Jab tyranny rooted in 1905 Supreme Court ruling: ‘Three generations of imbeciles are enough’

by WorldTribune Staff, October 4, 2021

An extremely well-written synopsis of the larger threat to human freedom posed by the coercive coronavirus vaccine societal control matrix taking shape before our eyes is garnering significant attention. It deserves more.

In an essay titled “The Plague of the Poor” that appeared in The Tablet, an online Jewish magazine, on Sept. 29, Alex Gutentag highlights the alarming class-warfare aspects to the jab tyranny while destroying numerous dominant media-establishment-created myths. For instance (bold added throughout this article):

While national news outlets repeatedly run stories of unvaccinated patients taking up too much space in ICUs, almost half of the COVID-19 cases in hospitals are mild or asymptomatic. Many hospitals are actually facing a severe nursing shortage because of vaccine mandates, and overcrowding in American hospitals is mainly a symptom of chronic downsizing and cuts. In 1975 there were 1.5 million hospital beds available in the United States; in 2019 there were only 920,000. To make matters worse, hospitals lost an estimated $50 billion a month during lockdowns in 2020.  

The Fuller Court, 1888-1910. A century-old U.S. Supreme Court decision has been repeatedly and methodically cited by pro-mandatory vaccine forces to justify their groundbreaking medical despotism.

As workers are losing their jobs, this is happening:

Meanwhile, the provision of COVID-19 vaccines, personal protective equipment, and testing created 40 new billionaires the world over. Moderna, a company that had never brought a product to market before, received a license from the government to produce a liability-free vaccine and one year later reached a valuation of $100 billion. Pfizer projects that it will make $33.5 billion in vaccine revenue this year, and the company’s CEO now says that we will need “annual vaccination” to protect against COVID-19.

Gutentag importantly points out the inherent lie behind the “getting back to normal” mantra:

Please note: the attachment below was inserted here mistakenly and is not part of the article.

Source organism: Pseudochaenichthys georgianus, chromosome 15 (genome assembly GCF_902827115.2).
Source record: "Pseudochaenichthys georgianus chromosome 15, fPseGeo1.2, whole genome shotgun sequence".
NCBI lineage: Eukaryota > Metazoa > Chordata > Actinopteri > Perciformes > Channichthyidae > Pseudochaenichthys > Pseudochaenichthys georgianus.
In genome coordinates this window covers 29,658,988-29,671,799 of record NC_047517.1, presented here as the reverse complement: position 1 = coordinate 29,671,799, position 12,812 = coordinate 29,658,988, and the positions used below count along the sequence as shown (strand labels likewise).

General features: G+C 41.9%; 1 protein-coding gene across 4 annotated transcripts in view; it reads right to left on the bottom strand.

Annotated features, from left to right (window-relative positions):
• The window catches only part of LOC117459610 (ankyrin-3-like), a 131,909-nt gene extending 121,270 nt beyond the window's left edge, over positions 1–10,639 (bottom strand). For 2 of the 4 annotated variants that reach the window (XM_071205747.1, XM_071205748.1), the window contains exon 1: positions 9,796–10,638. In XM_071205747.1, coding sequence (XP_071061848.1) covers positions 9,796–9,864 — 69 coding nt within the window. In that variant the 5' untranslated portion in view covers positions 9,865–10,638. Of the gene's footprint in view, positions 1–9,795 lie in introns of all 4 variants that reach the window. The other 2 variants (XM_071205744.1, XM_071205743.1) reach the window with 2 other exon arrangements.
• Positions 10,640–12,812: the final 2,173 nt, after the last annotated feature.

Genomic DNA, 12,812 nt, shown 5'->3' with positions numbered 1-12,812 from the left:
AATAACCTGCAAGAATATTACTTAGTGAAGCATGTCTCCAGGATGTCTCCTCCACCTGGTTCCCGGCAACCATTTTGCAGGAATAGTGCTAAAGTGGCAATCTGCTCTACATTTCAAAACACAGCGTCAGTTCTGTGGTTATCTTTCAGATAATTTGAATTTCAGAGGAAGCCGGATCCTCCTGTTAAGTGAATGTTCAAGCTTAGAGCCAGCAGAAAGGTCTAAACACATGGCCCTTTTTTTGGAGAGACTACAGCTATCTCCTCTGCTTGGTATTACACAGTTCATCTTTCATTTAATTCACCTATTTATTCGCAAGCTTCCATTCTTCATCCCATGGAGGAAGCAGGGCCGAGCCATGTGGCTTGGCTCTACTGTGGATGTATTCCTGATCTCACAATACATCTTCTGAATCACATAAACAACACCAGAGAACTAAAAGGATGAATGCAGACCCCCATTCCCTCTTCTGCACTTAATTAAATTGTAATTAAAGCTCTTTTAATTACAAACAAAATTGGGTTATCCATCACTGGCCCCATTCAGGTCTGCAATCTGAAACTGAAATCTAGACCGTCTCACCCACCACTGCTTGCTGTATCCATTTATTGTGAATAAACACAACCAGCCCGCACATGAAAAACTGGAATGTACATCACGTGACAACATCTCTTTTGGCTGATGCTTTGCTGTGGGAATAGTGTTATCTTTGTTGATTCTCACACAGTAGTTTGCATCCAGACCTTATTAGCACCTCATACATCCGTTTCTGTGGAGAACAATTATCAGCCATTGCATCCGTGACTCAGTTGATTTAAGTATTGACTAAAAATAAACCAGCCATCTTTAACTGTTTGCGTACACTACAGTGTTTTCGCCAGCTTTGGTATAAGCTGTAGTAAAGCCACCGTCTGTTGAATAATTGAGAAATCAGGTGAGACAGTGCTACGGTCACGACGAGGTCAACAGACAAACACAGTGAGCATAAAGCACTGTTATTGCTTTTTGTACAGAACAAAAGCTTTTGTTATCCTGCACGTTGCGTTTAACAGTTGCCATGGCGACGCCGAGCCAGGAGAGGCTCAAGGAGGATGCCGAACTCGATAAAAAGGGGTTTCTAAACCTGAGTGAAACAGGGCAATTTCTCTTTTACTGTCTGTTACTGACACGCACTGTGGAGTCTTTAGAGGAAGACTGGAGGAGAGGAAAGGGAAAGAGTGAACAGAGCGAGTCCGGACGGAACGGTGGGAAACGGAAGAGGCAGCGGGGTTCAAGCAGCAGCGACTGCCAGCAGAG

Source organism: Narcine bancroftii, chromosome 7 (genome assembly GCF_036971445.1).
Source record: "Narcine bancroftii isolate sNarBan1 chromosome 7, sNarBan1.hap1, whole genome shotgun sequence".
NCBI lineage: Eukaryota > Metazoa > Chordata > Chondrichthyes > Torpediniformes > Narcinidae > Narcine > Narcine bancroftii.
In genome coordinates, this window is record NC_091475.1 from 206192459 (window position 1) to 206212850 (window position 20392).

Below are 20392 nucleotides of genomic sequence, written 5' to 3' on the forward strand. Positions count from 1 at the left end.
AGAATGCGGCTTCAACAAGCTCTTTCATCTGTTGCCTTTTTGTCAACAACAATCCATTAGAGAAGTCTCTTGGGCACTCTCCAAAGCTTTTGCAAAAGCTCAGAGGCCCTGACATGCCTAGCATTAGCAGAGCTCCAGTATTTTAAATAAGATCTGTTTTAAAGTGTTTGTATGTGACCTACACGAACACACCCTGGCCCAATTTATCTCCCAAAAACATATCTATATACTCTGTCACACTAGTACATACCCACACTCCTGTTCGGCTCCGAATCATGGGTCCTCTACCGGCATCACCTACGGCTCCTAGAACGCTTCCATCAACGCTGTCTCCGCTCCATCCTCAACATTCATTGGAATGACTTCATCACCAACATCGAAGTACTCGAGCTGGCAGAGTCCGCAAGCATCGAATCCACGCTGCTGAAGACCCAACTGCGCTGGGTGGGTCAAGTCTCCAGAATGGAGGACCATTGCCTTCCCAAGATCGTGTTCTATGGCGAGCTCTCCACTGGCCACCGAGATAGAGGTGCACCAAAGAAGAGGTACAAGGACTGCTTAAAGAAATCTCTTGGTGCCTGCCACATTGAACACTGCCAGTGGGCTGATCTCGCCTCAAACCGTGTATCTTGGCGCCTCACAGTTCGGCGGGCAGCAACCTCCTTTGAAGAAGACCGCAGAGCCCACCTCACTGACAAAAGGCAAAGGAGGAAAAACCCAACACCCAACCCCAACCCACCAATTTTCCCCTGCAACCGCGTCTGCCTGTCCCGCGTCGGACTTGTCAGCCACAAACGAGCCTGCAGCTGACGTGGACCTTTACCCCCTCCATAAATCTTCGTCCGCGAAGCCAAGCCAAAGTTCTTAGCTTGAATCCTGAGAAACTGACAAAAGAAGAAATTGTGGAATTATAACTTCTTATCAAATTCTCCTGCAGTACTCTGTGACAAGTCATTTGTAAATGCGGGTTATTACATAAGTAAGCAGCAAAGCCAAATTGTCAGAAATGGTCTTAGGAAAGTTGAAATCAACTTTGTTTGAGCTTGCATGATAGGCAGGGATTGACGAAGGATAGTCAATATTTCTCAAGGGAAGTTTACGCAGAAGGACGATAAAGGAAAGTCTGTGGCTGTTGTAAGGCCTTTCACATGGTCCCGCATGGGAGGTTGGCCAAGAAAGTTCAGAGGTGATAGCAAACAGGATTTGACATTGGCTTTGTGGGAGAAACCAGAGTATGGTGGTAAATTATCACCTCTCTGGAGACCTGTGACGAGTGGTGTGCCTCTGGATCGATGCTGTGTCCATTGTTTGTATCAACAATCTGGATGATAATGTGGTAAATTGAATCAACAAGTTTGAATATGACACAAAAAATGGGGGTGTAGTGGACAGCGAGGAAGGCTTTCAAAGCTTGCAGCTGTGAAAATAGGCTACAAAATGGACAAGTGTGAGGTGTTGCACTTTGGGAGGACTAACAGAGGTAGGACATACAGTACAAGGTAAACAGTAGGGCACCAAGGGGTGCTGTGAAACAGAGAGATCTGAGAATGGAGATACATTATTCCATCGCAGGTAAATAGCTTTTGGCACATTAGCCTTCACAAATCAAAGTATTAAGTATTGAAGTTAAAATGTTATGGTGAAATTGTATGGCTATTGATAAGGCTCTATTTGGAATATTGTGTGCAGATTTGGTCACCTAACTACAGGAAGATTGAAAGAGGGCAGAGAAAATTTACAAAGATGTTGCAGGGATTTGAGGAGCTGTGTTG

Proponents of vaccine mandates and passports claim that such policies will get us “back to normal.” But the increasingly unequal world that these requirements are actually building is anything but normal. It is a world in which the most basic forms of participation in society are contingent on submitting to an often unwanted medical procedure for which there is no long-term data. It is a world in which fundamental human freedoms — starting with the freedom to ask questions and to choose what substances go into one’s body — are now being suspended and mocked by politicians, judges, and journalists whose jobs are ostensibly to safeguard those freedoms.

She then carefully walks through the many false medical claims and faulty assumptions of the vaccine promoters before coming to the most valuable part of her piece: The coercion colossus behind this experimental vaccine is being justified via a gross distortion of American history.

A century-old U.S. Supreme Court decision has been repeatedly and methodically cited by pro-mandatory vaccine forces to justify their groundbreaking medical despotism.

Gutentag references a 2005 article published in The American Journal of Public Health, a peer-reviewed health journal. This very illuminating and prescient study, authored by thee Boston University medical professors and peppered at times with boilerplate progressive jargon on race and social justice, is titled “Jacobson v Massachusetts: It’s Not Your Great-Great-Grandfather’s Public Health Law.” It serves to show just how far progressives have drifted from a concern for civil liberties to support for ruthless government oppression in the span of 16 short years.

The article explicitly warns against the misuse of the 1905 ruling by modern would-be public health advocates today. From the introductory abstract:

We examined conceptions about state power and personal liberty in Jacobson and later cases that expanded, superseded, or even ignored those ideas.